Faculty: I am very excited about the new M.Ed! I found it very useful in my course to be part of a cohesive program — to be able to situate my course in the program-wide endeavor of the 4 core competencies, Signature Assignments, and the ePortfolio. It really did feel different than before when I was teaching [name of course]. I always felt like my class was just a stand-alone. This term, I felt the power of knowing the course was part of something bigger. And I believe my students felt it too. Thank you for all the work on making the ePortfolios so user-friendly! I can’t wait to see what our students do with them in the capstone.

Student: I can’t believe we’re done [with the first term]! Thanks so much for all your feedback and insight this semester. This was one of my first courses in the program and I absolutely loved it! I’ve submitted my ePortfolio for you to review. I made several changes as per your suggestions. I’m really happy with what I’ve added so far and I’m already looking forward to the new information and opportunities I’ll get in my next courses to develop it more.

To read more about the impact of course design on student learning, see the pieces entitled Zooming in and Out and Seeing the Forest for the Trees and Zooming (links open in a new window).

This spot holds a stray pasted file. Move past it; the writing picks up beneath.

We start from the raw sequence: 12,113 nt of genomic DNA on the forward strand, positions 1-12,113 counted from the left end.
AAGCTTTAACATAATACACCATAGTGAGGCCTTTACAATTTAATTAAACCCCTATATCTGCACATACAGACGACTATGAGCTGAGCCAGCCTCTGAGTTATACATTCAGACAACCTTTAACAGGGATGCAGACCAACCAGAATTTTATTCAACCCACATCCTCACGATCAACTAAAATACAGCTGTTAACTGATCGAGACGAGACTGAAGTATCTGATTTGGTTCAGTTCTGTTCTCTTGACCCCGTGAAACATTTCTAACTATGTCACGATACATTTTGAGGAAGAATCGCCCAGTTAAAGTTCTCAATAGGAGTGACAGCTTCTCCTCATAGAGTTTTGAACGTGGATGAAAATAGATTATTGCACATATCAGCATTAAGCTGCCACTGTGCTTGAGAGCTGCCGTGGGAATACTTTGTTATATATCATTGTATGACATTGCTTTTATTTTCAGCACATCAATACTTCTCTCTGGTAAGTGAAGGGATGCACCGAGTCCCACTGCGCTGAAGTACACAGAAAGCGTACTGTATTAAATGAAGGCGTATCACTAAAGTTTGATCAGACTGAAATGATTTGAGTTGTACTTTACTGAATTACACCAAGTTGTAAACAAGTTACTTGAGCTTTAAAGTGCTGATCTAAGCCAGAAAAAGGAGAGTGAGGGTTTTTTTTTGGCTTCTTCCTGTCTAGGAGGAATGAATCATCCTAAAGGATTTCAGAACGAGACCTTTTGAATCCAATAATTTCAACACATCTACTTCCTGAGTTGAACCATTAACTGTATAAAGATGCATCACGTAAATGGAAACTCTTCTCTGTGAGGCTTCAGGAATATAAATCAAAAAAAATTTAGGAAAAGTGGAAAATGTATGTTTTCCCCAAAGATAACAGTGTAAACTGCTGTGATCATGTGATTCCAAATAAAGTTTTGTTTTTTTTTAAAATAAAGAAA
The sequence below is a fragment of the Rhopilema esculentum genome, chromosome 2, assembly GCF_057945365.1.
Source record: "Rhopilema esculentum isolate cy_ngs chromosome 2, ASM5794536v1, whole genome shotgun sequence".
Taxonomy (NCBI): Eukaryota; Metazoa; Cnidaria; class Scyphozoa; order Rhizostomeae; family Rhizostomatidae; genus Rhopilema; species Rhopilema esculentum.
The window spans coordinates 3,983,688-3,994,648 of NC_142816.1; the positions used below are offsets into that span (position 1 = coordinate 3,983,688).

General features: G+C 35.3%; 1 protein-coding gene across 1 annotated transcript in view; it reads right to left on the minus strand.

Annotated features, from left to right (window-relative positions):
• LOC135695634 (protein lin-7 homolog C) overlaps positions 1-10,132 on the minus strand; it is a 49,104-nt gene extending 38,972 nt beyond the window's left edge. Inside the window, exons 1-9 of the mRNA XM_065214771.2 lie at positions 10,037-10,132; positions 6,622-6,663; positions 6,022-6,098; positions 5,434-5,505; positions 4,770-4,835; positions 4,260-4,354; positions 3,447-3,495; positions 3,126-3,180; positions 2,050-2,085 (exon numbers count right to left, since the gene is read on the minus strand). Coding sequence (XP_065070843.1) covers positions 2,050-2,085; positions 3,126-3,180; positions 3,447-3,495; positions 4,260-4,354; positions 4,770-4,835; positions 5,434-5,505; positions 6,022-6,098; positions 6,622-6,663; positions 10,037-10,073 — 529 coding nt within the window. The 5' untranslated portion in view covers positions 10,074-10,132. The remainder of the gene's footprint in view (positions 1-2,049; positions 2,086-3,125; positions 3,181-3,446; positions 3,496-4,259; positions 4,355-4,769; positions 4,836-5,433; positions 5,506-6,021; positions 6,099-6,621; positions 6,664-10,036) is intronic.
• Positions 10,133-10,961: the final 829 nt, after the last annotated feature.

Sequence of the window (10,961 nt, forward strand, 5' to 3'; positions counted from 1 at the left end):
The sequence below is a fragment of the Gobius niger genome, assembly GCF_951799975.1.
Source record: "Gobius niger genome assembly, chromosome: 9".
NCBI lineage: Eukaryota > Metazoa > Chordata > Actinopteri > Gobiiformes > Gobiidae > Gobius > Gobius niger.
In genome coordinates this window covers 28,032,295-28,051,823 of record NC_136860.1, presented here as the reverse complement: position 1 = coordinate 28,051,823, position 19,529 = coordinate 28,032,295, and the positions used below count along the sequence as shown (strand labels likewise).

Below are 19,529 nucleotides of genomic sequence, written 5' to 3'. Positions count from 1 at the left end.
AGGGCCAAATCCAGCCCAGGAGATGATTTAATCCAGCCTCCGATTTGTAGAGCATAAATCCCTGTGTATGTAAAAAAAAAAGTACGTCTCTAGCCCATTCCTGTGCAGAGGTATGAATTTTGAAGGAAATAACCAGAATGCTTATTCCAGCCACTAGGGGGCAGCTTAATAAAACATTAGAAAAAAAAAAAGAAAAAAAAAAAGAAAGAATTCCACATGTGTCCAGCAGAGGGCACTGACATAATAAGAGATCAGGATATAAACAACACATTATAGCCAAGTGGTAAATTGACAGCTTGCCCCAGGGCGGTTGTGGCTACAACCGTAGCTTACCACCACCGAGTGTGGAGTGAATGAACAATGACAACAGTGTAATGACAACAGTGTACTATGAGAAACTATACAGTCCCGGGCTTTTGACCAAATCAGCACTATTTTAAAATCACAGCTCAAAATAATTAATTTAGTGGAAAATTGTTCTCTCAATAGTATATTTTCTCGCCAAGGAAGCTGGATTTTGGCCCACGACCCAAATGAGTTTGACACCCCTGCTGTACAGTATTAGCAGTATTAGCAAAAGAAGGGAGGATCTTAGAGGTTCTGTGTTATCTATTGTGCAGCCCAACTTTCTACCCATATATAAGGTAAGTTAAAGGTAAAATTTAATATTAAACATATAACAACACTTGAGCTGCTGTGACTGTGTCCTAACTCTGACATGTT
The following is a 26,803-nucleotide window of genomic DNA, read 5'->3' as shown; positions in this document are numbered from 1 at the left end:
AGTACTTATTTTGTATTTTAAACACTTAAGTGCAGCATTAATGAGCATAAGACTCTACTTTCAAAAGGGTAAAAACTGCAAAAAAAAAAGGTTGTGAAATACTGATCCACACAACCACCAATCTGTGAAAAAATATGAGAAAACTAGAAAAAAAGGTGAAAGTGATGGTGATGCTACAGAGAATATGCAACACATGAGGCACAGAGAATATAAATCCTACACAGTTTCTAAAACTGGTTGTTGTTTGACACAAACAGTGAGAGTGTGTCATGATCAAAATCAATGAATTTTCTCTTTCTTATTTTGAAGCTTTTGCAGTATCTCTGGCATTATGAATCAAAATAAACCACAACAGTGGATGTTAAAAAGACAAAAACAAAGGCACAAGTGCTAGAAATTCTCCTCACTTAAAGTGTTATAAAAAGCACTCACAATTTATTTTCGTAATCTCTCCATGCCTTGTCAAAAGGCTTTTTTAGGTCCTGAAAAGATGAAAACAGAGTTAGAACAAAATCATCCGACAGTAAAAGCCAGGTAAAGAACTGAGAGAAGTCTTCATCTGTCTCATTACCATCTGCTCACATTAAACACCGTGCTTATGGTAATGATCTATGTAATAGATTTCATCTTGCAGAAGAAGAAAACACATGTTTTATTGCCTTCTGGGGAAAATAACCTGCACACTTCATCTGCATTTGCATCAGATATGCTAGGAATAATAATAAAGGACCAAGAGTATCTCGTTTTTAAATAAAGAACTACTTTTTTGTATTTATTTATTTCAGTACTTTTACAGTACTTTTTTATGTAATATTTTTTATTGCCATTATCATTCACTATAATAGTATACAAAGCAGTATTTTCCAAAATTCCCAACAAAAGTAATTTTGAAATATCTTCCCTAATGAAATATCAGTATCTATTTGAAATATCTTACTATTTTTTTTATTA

We are also recognizing that, when we focus on the evidence and transparency of learning outcomes, new questions emerge.  For example, respondents to a recent staff/faculty survey wondered:

Will other program areas decide to include this type of presentation in their new program/revised program?

How are the curriculum and competencies communicated to students?  Can we communicate how the courses, ePortfolio, and faculty work together to create a unique learning opportunity to applicants?

I’d like to hear more about the most influential changes of the redesign after one year. Also, I would like to hear post-completion student feedback. Did they internalize the methods behind the madness? Are they really able to verbalize their newly acquired competencies?

Moving forward, this means that we will need to gather additional forms of data to address these questions, assess our impact, gain insight, and continue our journey of improvement.